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Islington psychologists reduce mental health stigma with talks for adults in schools

10 May 2016

Psychologists in Islington have won a £10,000 prize after developing an innovative programme of community talks for adults to reduce stigma around mental health and promote knowledge on how to access mental health services.

The project ran in 15 Islington primary schools as a series of coffee morning talks for parents on different topics including helping people to think about the signs and symptoms of stress, low mood and worry. The discussions, organised by psychologists from Camden and Islington NHS Foundation Trust (C&I), also included help on self-care, learning relaxation and mindfulness exercises.

The project, run by the Trust’s Islington iCope Psychological Therapies & Wellbeing Service, won a prize in regional Health Education England Quality Awards to promote healthy living through education and training. The Quality Awards celebrate innovation and excellence in NHS physical and mental health services.


The series of talks attracted men and women from a diverse range of cultures and ages from throughout Islington. For some talks interpreters were used.

The vast majority of parents said that after attending a talk they would seek help from C&I’s Islington service, as well as recommend it to others – a view supported by the increase in referral numbers after the project began.

Psychologists believe this indicates that people who previously thought that they either could not or should not seek help for their mental health and psychological wellbeing, had done so.

Given the success of the “iCope Talks” as an important and powerful community project, the aim is to continue the work in the future.

Dr James Gray, Consultant Clinical Psychologist and Clinical Lead at the Trust’s iCope service, said the project had also provided a valuable contribution to shaping  future community activity for promoting understanding and awareness of mental health and psychological therapies.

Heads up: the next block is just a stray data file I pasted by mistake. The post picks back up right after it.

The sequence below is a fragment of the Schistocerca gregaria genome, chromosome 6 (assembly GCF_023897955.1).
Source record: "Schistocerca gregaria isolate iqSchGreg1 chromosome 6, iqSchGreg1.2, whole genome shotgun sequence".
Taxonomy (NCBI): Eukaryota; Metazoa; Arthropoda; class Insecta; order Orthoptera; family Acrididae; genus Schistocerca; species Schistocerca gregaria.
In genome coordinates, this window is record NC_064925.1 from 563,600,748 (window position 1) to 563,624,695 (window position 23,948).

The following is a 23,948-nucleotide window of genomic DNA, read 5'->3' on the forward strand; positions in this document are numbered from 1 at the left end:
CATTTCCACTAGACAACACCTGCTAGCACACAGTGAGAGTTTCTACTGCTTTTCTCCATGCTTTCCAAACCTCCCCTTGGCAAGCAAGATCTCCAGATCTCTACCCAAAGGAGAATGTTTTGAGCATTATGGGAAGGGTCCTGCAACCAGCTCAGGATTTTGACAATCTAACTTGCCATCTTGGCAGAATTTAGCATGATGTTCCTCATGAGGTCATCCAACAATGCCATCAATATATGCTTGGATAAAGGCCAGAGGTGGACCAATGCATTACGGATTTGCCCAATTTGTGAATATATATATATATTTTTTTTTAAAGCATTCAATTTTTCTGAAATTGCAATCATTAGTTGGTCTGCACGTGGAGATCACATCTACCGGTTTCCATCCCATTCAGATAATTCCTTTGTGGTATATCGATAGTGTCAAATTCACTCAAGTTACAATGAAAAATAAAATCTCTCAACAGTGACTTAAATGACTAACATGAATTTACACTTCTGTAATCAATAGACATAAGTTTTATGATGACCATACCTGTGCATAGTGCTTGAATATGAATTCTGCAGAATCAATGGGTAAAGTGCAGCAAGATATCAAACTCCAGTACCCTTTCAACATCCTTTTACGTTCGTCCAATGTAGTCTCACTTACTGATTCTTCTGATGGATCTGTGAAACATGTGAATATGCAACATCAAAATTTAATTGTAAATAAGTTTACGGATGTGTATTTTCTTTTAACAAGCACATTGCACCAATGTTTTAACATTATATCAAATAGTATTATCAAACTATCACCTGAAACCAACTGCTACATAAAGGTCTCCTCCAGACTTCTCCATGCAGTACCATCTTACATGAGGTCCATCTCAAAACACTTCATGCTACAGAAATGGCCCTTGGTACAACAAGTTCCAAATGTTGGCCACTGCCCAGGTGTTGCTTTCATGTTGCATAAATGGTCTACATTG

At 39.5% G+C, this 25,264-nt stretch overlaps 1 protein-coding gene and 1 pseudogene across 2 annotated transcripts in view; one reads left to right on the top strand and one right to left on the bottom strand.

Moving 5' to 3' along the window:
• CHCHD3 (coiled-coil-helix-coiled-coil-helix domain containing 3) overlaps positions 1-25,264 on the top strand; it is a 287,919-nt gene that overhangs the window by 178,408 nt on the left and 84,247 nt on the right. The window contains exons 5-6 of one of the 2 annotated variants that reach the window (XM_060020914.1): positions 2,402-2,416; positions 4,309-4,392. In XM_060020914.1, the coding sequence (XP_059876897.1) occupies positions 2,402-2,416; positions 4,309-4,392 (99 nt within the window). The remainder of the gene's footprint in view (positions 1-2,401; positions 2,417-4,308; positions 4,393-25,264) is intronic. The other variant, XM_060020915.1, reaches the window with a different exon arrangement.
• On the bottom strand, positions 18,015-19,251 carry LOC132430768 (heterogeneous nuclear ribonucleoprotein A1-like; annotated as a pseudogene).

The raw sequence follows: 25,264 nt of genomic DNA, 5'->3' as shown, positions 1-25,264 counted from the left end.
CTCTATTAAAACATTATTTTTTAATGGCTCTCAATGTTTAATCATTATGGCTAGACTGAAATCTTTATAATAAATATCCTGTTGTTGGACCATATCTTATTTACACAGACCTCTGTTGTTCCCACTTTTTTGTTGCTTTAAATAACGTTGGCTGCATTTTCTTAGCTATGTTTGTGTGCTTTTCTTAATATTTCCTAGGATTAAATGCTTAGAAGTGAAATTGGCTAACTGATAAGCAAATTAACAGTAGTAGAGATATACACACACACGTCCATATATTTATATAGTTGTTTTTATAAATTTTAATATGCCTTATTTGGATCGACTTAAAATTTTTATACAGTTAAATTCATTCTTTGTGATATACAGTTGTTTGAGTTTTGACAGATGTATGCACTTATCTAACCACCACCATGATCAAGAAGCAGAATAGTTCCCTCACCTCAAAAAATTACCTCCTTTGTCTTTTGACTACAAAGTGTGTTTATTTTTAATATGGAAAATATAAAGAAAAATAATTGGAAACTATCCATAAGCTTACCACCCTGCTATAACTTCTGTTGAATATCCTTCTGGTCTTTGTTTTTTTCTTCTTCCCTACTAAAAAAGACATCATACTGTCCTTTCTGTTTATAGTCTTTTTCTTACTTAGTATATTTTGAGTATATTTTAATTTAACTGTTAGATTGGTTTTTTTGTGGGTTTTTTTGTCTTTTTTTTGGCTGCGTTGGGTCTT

Dr Gray saw the project work and experiences as helping the general shift in people’s understanding of psychological therapies and the breadth of channels to deliver them. This included awareness of online self-help packages, rather than the traditional view of a weekly face-to-face meeting with a psychologist.

Psychological therapies are a crucial part of the services offered by the Trust and their use incorporates many of the pledges contained in its new Clinical Strategy.*

Notes to Editors

* Our Clinical Strategy

At the heart of everything we do are the guiding principles contained in our new Clinical Strategy launched in March 2016.  Our services delivering psychological therapies reflect the following pledges from the Clinical Strategy:

  • we will co-produce with our service users and carers their treatment and support
  •  we will work in a recovery-orientated way
  • we will offer evidence-based interventions
  • we will choose outcomes that measure things that matter to service-users and carers and use these to shape our services
  • we will integrate with other services so that service-users have their mental, physical and social needs met in a coherent way
  • we will prevent mental illness deteriorating or relapsing in all our service-users  and we will  contribute to initiatives that prevent mental health problems in children and young people
  • we will improve access to our services for everyone regardless  of  gender, race, ethnicity, disability, sexual orientation and other protected characteristics

Find out more about our new Clinical Strategy

About Camden and Islington NHS Trust

We provide mental health and substance misuse services to people living in Camden and Islington, substance misuse services to Westminster, and a substance misuse and psychological therapies service to residents in Kingston.

We have two inpatient facilities, at Highgate Mental Health Centre and St Pancras Hospital, as well as community based services throughout the London boroughs of Camden and Islington. Our Trust is also a member of University College London Partners (UCLP), one of the world’s leading academic health science partnerships.

We provide services for adults of working age, adults with learning difficulties, and older people in the London area either in a community or inpatient setting.

Our income for 2014/15 was £141million and we have approximately 1600 staff. Our staff  work in multi-disciplinary teams providing a holistic approach to recovery. This means that we often work with partner agencies and the voluntary sector. Camden and Islington Mental Health and Social Care Trust was established in 2002. In March 2008 we became the first Care Trust to achieve Foundation Trust status and are licensed by Monitor.

 

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